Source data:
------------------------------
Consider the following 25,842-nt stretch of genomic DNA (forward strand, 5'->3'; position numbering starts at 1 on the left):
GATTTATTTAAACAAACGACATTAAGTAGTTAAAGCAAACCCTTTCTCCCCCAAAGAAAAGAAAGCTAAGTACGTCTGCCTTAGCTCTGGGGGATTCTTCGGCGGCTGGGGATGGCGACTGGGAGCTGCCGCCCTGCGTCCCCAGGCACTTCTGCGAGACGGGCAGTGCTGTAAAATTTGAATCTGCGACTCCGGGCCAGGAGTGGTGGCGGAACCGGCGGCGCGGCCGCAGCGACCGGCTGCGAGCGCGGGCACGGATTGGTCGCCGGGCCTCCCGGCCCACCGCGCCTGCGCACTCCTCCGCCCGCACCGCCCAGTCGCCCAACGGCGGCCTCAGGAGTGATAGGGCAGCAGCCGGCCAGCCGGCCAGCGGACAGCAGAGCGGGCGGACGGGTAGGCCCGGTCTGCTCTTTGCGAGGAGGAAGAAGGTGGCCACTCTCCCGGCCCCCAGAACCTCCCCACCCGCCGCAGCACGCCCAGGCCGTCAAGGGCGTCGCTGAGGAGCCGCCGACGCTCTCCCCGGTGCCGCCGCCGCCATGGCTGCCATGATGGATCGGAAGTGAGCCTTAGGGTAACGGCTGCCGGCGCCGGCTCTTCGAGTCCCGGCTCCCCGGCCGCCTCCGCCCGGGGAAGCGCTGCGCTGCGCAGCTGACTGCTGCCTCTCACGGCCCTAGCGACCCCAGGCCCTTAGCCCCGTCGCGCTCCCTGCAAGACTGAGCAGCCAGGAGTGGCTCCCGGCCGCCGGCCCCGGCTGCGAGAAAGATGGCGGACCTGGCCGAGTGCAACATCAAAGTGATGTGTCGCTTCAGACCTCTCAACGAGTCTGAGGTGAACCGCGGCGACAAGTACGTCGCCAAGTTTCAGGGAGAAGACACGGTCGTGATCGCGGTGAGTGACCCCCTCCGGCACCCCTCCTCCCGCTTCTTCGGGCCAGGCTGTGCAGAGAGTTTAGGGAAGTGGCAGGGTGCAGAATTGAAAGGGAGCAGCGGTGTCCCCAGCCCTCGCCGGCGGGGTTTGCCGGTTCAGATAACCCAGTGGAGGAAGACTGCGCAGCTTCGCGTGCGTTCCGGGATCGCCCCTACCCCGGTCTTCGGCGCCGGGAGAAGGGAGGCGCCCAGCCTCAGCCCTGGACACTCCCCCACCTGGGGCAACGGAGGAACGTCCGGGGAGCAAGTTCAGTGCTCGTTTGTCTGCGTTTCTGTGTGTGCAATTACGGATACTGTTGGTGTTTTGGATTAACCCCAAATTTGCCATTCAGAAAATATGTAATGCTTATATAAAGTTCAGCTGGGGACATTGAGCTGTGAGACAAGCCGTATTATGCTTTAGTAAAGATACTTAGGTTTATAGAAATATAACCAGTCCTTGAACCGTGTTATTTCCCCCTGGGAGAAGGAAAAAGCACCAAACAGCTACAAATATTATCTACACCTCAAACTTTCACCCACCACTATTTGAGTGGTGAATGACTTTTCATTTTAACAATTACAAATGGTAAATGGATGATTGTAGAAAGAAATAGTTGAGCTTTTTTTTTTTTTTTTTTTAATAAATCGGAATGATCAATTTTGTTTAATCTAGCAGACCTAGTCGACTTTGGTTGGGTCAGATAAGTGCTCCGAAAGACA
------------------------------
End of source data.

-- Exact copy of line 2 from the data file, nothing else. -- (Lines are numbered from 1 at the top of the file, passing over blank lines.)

GATTTATTTAAACAAACGACATTAAGTAGTTAAAGCAAACCCTTTCTCCCCCAAAGAAAAGAAAGCTAAGTACGTCTGCCTTAGCTCTGGGGGATTCTTCGGCGGCTGGGGATGGCGACTGGGAGCTGCCGCCCTGCGTCCCCAGGCACTTCTGCGAGACGGGCAGTGCTGTAAAATTTGAATCTGCGACTCCGGGCCAGGAGTGGTGGCGGAACCGGCGGCGCGGCCGCAGCGACCGGCTGCGAGCGCGGGCACGGATTGGTCGCCGGGCCTCCCGGCCCACCGCGCCTGCGCACTCCTCCGCCCGCACCGCCCAGTCGCCCAACGGCGGCCTCAGGAGTGATAGGGCAGCAGCCGGCCAGCCGGCCAGCGGACAGCAGAGCGGGCGGACGGGTAGGCCCGGTCTGCTCTTTGCGAGGAGGAAGAAGGTGGCCACTCTCCCGGCCCCCAGAACCTCCCCACCCGCCGCAGCACGCCCAGGCCGTCAAGGGCGTCGCTGAGGAGCCGCCGACGCTCTCCCCGGTGCCGCCGCCGCCATGGCTGCCATGATGGATCGGAAGTGAGCCTTAGGGTAACGGCTGCCGGCGCCGGCTCTTCGAGTCCCGGCTCCCCGGCCGCCTCCGCCCGGGGAAGCGCTGCGCTGCGCAGCTGACTGCTGCCTCTCACGGCCCTAGCGACCCCAGGCCCTTAGCCCCGTCGCGCTCCCTGCAAGACTGAGCAGCCAGGAGTGGCTCCCGGCCGCCGGCCCCGGCTGCGAGAAAGATGGCGGACCTGGCCGAGTGCAACATCAAAGTGATGTGTCGCTTCAGACCTCTCAACGAGTCTGAGGTGAACCGCGGCGACAAGTACGTCGCCAAGTTTCAGGGAGAAGACACGGTCGTGATCGCGGTGAGTGACCCCCTCCGGCACCCCTCCTCCCGCTTCTTCGGGCCAGGCTGTGCAGAGAGTTTAGGGAAGTGGCAGGGTGCAGAATTGAAAGGGAGCAGCGGTGTCCCCAGCCCTCGCCGGCGGGGTTTGCCGGTTCAGATAACCCAGTGGAGGAAGACTGCGCAGCTTCGCGTGCGTTCCGGGATCGCCCCTACCCCGGTCTTCGGCGCCGGGAGAAGGGAGGCGCCCAGCCTCAGCCCTGGACACTCCCCCACCTGGGGCAACGGAGGAACGTCCGGGGAGCAAGTTCAGTGCTCGTTTGTCTGCGTTTCTGTGTGTGCAATTACGGATACTGTTGGTGTTTTGGATTAACCCCAAATTTGCCATTCAGAAAATATGTAATGCTTATATAAAGTTCAGCTGGGGACATTGAGCTGTGAGACAAGCCGTATTATGCTTTAGTAAAGATACTTAGGTTTATAGAAATATAACCAGTCCTTGAACCGTGTTATTTCCCCCTGGGAGAAGGAAAAAGCACCAAACAGCTACAAATATTATCTACACCTCAAACTTTCACCCACCACTATTTGAGTGGTGAATGACTTTTCATTTTAACAATTACAAATGGTAAATGGATGATTGTAGAAAGAAATAGTTGAGCTTTTTTTTTTTTTTTTTTTAATAAATCGGAATGATCAATTTTGTTTAATCTAGCAGACCTAGTCGACTTTGGTTGGGTCAGATAAGTGCTCCGAAAGACA